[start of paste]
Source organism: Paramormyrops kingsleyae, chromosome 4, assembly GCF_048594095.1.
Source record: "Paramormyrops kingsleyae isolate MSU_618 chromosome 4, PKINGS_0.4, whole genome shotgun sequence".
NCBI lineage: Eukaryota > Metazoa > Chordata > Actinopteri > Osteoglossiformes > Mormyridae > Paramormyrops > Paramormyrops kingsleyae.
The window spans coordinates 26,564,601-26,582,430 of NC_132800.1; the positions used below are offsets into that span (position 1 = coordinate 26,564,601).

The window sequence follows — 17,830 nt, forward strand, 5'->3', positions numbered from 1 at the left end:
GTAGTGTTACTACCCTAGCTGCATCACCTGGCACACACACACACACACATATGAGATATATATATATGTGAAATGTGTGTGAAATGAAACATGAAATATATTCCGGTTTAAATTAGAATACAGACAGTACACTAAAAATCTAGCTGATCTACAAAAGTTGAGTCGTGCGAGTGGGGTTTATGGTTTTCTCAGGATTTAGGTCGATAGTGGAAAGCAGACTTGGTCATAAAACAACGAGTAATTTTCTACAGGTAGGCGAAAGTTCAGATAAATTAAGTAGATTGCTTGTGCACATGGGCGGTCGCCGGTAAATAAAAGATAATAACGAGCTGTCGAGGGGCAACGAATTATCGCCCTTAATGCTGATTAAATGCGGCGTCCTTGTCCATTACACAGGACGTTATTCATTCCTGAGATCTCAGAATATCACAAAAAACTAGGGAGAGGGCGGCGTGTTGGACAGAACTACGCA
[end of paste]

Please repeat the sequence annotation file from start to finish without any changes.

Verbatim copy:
Source organism: Paramormyrops kingsleyae, chromosome 4, assembly GCF_048594095.1.
Source record: "Paramormyrops kingsleyae isolate MSU_618 chromosome 4, PKINGS_0.4, whole genome shotgun sequence".
NCBI lineage: Eukaryota > Metazoa > Chordata > Actinopteri > Osteoglossiformes > Mormyridae > Paramormyrops > Paramormyrops kingsleyae.
The window spans coordinates 26,564,601-26,582,430 of NC_132800.1; the positions used below are offsets into that span (position 1 = coordinate 26,564,601).

The window sequence follows — 17,830 nt, forward strand, 5'->3', positions numbered from 1 at the left end:
GTAGTGTTACTACCCTAGCTGCATCACCTGGCACACACACACACACACATATGAGATATATATATATGTGAAATGTGTGTGAAATGAAACATGAAATATATTCCGGTTTAAATTAGAATACAGACAGTACACTAAAAATCTAGCTGATCTACAAAAGTTGAGTCGTGCGAGTGGGGTTTATGGTTTTCTCAGGATTTAGGTCGATAGTGGAAAGCAGACTTGGTCATAAAACAACGAGTAATTTTCTACAGGTAGGCGAAAGTTCAGATAAATTAAGTAGATTGCTTGTGCACATGGGCGGTCGCCGGTAAATAAAAGATAATAACGAGCTGTCGAGGGGCAACGAATTATCGCCCTTAATGCTGATTAAATGCGGCGTCCTTGTCCATTACACAGGACGTTATTCATTCCTGAGATCTCAGAATATCACAAAAAACTAGGGAGAGGGCGGCGTGTTGGACAGAACTACGCA